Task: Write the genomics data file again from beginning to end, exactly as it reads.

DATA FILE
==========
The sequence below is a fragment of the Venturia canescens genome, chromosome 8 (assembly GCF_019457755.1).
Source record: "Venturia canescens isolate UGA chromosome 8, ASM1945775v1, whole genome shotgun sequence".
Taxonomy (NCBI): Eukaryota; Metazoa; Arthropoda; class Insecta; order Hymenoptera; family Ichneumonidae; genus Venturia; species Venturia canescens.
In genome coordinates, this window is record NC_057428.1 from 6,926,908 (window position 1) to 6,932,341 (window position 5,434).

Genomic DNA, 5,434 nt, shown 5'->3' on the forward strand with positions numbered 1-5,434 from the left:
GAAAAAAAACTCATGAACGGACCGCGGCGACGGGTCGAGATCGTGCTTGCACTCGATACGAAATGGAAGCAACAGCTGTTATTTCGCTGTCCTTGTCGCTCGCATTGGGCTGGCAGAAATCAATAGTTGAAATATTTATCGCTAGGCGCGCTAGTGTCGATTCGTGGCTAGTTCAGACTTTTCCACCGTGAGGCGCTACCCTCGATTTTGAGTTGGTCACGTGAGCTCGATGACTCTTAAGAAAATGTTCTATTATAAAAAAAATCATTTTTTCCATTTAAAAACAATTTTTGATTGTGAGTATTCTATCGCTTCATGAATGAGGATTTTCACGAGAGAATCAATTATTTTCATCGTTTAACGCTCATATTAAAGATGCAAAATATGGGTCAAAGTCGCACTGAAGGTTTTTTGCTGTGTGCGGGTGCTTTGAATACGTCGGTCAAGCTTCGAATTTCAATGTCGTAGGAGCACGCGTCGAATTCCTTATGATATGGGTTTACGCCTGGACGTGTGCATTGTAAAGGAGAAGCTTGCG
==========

The sequence below is a fragment of the Venturia canescens genome, chromosome 8 (assembly GCF_019457755.1).
Source record: "Venturia canescens isolate UGA chromosome 8, ASM1945775v1, whole genome shotgun sequence".
Taxonomy (NCBI): Eukaryota; Metazoa; Arthropoda; class Insecta; order Hymenoptera; family Ichneumonidae; genus Venturia; species Venturia canescens.
In genome coordinates, this window is record NC_057428.1 from 6,926,908 (window position 1) to 6,932,341 (window position 5,434).

Genomic DNA, 5,434 nt, shown 5'->3' on the forward strand with positions numbered 1-5,434 from the left:
GAAAAAAAACTCATGAACGGACCGCGGCGACGGGTCGAGATCGTGCTTGCACTCGATACGAAATGGAAGCAACAGCTGTTATTTCGCTGTCCTTGTCGCTCGCATTGGGCTGGCAGAAATCAATAGTTGAAATATTTATCGCTAGGCGCGCTAGTGTCGATTCGTGGCTAGTTCAGACTTTTCCACCGTGAGGCGCTACCCTCGATTTTGAGTTGGTCACGTGAGCTCGATGACTCTTAAGAAAATGTTCTATTATAAAAAAAATCATTTTTTCCATTTAAAAACAATTTTTGATTGTGAGTATTCTATCGCTTCATGAATGAGGATTTTCACGAGAGAATCAATTATTTTCATCGTTTAACGCTCATATTAAAGATGCAAAATATGGGTCAAAGTCGCACTGAAGGTTTTTTGCTGTGTGCGGGTGCTTTGAATACGTCGGTCAAGCTTCGAATTTCAATGTCGTAGGAGCACGCGTCGAATTCCTTATGATATGGGTTTACGCCTGGACGTGTGCATTGTAAAGGAGAAGCTTGCG